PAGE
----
relating to a black stone tablet inscribed in ancient Hebrew recording repairs
to the Temple carried out by King Jehoash around 800 BCE. If genuine, it is the
only item yet discovered that may have adorned the First Temple.
December 2007, Amir Ganor, head of the antiquities authority anti-theft unit and
the architect of the fraud trial, said the Antiquities Authority would return
return more than 200 artifacts seized from Golan.
“I am holding the
exhibits under a court order,” Ganor told the court. “When the trial is over, I
imagine I will be happy to get rid of everything I have in the storeroom and
return it to Oded Golan, including the ossuary.”
The trial has now ended,
but even though Golan was acquitted on all charges related to the most important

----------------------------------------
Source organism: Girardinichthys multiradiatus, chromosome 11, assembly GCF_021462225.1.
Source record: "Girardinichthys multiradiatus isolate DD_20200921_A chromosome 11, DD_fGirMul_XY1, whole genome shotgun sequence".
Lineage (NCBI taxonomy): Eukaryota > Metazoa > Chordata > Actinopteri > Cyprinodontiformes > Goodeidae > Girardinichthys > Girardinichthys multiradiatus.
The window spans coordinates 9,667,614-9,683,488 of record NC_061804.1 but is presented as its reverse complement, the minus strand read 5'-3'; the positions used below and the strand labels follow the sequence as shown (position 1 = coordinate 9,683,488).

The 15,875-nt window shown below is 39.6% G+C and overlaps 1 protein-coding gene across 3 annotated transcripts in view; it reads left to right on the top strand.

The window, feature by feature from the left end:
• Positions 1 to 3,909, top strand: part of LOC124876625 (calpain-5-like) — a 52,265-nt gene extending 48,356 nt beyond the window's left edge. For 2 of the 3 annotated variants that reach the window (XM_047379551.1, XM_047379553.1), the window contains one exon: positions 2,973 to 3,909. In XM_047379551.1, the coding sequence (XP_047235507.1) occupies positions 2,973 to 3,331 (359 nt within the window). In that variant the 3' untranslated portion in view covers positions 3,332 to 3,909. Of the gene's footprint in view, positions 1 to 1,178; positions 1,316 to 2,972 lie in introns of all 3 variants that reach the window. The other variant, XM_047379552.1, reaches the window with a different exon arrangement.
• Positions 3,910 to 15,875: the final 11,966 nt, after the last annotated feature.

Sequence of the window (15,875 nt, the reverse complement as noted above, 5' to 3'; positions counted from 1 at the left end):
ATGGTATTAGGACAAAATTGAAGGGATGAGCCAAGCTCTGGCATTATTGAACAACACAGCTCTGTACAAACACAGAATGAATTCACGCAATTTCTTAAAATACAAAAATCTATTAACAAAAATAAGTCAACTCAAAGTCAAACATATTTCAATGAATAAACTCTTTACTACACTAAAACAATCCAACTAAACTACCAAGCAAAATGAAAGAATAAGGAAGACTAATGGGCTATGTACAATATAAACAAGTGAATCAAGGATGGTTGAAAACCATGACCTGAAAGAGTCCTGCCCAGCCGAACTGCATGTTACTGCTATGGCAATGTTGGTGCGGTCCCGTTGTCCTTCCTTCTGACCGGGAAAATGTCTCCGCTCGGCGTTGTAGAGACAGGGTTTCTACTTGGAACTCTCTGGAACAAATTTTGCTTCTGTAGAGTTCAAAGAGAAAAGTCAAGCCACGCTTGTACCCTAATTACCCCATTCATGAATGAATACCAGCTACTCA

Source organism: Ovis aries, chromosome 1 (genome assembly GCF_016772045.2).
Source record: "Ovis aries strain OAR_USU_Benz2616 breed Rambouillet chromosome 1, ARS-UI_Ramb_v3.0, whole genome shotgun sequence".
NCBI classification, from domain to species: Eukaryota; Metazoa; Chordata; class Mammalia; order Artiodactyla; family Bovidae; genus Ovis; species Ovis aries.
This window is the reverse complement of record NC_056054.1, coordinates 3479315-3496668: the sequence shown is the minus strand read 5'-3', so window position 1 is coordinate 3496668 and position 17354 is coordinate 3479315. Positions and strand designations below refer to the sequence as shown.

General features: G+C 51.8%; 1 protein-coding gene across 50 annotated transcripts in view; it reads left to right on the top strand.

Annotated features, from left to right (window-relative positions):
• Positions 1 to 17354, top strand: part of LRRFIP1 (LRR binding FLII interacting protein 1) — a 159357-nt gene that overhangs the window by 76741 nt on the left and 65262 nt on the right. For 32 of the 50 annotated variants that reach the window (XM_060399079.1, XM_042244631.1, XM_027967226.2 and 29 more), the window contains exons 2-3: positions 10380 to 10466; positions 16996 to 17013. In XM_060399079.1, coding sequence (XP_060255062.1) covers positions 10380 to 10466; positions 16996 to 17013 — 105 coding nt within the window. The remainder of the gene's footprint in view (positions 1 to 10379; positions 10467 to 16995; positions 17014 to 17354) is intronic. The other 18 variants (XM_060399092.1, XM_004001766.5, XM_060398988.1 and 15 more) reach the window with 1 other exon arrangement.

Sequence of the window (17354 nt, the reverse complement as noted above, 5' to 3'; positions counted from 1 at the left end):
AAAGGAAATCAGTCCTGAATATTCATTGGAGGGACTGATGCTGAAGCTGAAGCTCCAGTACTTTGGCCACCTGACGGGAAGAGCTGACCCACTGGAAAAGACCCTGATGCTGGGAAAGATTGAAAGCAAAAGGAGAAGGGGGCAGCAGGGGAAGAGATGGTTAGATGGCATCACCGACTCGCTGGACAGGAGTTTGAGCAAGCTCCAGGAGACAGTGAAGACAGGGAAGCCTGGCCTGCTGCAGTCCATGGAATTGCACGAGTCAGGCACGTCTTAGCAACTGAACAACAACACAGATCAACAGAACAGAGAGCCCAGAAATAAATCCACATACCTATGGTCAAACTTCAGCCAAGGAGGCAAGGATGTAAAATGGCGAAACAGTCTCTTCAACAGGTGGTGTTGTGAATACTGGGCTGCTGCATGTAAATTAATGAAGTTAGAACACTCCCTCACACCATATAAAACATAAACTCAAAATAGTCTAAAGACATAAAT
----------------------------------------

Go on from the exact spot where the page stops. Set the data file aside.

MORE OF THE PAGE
artifacts in the case, the prosecutor demanded the permanent confiscation of all
the items. He also urged the judge to impose a maximum sentence for the three
minor misdemeanors even though it was Golan’s first offense.
“I do not
agree that there is an absence of a criminal history. There were illegal
activities,” Bahat charged, prompting a sharp rebuke from Judge Aharon
“You are trying to mount a new trial,” said the judge, who even
referred to a “witchhunt” against Golan.
The Antiquities Authority has
shown no sign that it accepts the not guilty verdict. Its spokesmen continue to
describe the items in the trial as fakes and the authority appears to be
determined to punish Golan despite losing the case.
Bahat said the
decision to seek confiscation of the property and a harsh sentence had been
taken personally by the state attorney.
GOLAN, WHO was imprisoned twice
by police for short periods during the investigation and then held under house